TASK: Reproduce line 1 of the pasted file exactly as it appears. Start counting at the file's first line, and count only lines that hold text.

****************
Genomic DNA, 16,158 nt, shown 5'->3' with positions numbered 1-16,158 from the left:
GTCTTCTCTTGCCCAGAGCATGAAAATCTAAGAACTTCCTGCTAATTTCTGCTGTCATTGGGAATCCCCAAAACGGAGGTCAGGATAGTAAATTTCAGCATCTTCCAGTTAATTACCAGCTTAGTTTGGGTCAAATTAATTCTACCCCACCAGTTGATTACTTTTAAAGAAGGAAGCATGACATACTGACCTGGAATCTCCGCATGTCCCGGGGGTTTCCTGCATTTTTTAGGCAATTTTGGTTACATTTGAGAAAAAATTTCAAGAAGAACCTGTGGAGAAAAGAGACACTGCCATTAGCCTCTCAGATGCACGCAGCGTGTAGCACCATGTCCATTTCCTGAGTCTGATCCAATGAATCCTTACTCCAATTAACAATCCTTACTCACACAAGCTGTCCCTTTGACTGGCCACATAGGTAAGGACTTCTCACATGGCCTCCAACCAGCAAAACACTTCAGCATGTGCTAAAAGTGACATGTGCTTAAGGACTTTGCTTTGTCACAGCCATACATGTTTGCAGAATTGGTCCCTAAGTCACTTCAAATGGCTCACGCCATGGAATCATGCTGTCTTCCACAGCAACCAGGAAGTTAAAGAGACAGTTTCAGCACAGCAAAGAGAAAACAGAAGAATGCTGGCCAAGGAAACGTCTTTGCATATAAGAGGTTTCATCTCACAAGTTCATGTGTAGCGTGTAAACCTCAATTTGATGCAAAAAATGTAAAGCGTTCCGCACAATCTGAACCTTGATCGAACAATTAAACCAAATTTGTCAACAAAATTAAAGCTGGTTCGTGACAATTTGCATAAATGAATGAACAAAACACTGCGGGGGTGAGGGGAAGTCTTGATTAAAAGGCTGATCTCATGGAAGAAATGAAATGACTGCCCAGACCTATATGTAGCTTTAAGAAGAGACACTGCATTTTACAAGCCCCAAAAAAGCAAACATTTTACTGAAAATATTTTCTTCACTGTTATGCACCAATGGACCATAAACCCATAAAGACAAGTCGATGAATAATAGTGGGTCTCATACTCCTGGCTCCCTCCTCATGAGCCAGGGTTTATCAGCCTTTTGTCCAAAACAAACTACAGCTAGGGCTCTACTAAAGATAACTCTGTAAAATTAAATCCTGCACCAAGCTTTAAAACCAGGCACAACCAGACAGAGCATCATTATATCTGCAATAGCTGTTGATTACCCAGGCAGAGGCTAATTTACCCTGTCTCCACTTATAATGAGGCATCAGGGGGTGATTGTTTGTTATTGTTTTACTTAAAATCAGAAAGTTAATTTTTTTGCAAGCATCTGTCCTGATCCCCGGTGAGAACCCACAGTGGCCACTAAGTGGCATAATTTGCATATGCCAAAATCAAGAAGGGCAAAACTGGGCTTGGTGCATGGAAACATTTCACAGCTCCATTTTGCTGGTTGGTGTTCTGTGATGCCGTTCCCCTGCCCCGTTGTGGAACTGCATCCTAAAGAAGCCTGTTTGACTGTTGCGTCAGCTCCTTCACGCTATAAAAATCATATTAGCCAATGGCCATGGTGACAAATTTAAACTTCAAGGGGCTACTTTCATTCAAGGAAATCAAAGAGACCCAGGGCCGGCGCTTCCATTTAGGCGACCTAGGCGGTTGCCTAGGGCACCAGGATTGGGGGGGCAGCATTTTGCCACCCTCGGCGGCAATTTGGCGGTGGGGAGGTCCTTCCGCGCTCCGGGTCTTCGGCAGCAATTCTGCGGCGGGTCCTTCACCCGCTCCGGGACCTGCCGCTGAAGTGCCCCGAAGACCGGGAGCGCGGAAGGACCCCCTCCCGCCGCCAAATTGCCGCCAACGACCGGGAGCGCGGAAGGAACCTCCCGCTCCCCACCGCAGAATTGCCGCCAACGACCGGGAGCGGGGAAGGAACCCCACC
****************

Genomic DNA, 16,158 nt, shown 5'->3' with positions numbered 1-16,158 from the left: